March 1 (UPI) -- A small asteroid will pass within 70,000 miles of Earth's surface on Friday -- a close but safe encounter.
The flyby will be streamed live online by the Virtual Telescope Project. Asteroid 2018 DV1 will reach its closest point to Earth at approximately 12:54 p.m. ET.
The flyby will mark the 18th time an asteroid has passed between Earth and the moon in 2018. It's possible others have passed without being spotted by astronomers. Scientists only just identified 2018 DV1 on Monday.
Because the asteroid is so small, between 20 and 40 feet in diameter, only especially powerful telescopes will be able to spot the space rock.
Earlier this week, astronomers used telescopes at the Tenagra Observatories in Arizona to snap a picture of the asteroid.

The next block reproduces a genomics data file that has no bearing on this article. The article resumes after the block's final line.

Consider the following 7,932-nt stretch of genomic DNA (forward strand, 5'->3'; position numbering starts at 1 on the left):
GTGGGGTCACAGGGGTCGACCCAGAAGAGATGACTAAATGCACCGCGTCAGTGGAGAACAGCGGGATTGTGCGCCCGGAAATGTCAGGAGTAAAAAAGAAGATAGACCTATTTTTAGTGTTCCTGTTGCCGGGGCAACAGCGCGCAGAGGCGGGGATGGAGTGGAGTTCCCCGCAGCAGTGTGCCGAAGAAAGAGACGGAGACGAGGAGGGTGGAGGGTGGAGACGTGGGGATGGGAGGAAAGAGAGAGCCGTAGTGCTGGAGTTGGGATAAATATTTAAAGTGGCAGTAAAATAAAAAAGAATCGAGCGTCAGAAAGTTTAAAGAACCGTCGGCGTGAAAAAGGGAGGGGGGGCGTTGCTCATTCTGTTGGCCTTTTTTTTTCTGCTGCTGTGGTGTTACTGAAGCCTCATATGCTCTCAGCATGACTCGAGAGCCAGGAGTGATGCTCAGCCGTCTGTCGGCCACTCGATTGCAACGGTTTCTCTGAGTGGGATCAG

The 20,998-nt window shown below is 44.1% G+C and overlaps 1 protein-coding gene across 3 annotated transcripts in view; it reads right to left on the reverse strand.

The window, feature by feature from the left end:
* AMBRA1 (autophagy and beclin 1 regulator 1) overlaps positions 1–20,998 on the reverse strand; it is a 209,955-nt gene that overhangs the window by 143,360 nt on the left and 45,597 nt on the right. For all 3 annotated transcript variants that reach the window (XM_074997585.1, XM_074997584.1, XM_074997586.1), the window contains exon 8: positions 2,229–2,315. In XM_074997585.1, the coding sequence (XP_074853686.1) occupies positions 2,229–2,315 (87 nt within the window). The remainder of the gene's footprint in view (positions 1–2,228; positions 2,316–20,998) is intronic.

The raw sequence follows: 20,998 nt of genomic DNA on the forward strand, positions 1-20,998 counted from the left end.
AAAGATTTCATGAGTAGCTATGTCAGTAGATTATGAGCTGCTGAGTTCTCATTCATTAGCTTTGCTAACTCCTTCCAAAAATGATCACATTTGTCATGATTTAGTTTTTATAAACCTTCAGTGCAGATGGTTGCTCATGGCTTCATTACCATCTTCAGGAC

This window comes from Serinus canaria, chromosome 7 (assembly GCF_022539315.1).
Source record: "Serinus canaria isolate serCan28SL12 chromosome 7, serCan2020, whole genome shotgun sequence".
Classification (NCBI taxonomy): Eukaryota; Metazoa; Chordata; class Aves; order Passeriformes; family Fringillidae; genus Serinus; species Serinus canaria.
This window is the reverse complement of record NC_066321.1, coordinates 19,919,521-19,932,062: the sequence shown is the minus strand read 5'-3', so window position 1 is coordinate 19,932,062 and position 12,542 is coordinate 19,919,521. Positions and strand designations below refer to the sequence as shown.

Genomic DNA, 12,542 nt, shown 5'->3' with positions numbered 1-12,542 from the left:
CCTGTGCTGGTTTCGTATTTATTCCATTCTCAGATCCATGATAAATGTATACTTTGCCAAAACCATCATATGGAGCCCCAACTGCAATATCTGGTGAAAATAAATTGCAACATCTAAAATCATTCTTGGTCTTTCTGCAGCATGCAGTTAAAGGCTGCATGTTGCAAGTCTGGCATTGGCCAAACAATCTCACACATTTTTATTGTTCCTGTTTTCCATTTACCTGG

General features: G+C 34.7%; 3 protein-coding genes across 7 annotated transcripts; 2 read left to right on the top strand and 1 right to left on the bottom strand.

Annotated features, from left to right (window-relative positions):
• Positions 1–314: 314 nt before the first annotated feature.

It's likely 2018 DV1 would break apart and disintegrate if it were to enter Earth's atmosphere, but as 2013's Chelyabinsk meteor proved, an asteroid doesn't have to be all that big or even hit Earth's surface directly to do considerable damage.
The Chelyabinsk meteor, a superbolide, a fireball brighter than the sun, exploded 19 miles above Russia's Chelyabinsk Oblast region with the force of 500,000 tons of TNT. The shockwave broke thousands of windows and sent hundreds of people to the hospital.